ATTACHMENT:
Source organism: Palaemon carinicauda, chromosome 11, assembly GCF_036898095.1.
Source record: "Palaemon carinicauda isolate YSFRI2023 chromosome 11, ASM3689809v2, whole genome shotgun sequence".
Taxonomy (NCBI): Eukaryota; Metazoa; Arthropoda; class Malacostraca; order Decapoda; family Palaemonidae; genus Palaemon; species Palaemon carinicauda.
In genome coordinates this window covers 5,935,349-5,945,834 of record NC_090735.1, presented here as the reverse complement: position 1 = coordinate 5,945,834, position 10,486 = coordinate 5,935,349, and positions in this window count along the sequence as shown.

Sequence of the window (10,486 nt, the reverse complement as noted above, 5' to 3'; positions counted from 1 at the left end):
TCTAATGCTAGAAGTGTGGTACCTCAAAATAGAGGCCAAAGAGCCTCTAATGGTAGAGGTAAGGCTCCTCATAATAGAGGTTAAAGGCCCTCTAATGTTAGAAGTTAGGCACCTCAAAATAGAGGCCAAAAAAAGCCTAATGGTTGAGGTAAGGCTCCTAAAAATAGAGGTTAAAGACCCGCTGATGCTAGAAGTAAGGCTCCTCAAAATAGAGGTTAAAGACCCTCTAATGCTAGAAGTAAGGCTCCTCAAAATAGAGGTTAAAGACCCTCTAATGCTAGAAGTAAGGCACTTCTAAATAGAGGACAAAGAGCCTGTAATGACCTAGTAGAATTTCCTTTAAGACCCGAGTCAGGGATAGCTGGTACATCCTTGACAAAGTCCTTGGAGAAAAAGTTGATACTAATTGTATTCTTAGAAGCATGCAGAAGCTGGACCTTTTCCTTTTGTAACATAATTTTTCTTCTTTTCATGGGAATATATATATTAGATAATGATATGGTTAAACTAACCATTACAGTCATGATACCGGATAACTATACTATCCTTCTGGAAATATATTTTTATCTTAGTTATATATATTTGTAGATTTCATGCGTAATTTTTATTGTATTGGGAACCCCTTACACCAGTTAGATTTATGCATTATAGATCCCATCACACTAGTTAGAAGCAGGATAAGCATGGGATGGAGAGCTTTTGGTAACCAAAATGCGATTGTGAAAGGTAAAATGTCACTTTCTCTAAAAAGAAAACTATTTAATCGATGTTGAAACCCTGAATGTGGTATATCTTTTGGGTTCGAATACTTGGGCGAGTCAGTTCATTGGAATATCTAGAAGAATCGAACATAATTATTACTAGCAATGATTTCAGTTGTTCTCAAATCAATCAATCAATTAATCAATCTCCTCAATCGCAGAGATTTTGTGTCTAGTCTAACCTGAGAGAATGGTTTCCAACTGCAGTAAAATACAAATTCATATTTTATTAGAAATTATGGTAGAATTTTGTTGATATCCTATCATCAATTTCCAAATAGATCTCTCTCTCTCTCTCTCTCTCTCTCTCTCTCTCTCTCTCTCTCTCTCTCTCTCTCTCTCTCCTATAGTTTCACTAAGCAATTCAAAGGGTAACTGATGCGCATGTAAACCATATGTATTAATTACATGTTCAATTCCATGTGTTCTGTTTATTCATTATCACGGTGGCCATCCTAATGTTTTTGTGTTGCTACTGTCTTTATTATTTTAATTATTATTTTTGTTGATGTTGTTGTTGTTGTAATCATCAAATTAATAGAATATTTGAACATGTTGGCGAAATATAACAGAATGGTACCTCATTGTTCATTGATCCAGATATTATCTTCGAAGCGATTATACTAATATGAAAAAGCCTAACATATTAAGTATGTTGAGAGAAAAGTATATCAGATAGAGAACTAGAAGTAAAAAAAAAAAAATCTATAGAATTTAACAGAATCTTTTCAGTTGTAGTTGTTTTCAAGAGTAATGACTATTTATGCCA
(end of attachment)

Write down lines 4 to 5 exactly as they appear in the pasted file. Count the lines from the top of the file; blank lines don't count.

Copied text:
In genome coordinates this window covers 5,935,349-5,945,834 of record NC_090735.1, presented here as the reverse complement: position 1 = coordinate 5,945,834, position 10,486 = coordinate 5,935,349, and positions in this window count along the sequence as shown.

Sequence of the window (10,486 nt, the reverse complement as noted above, 5' to 3'; positions counted from 1 at the left end):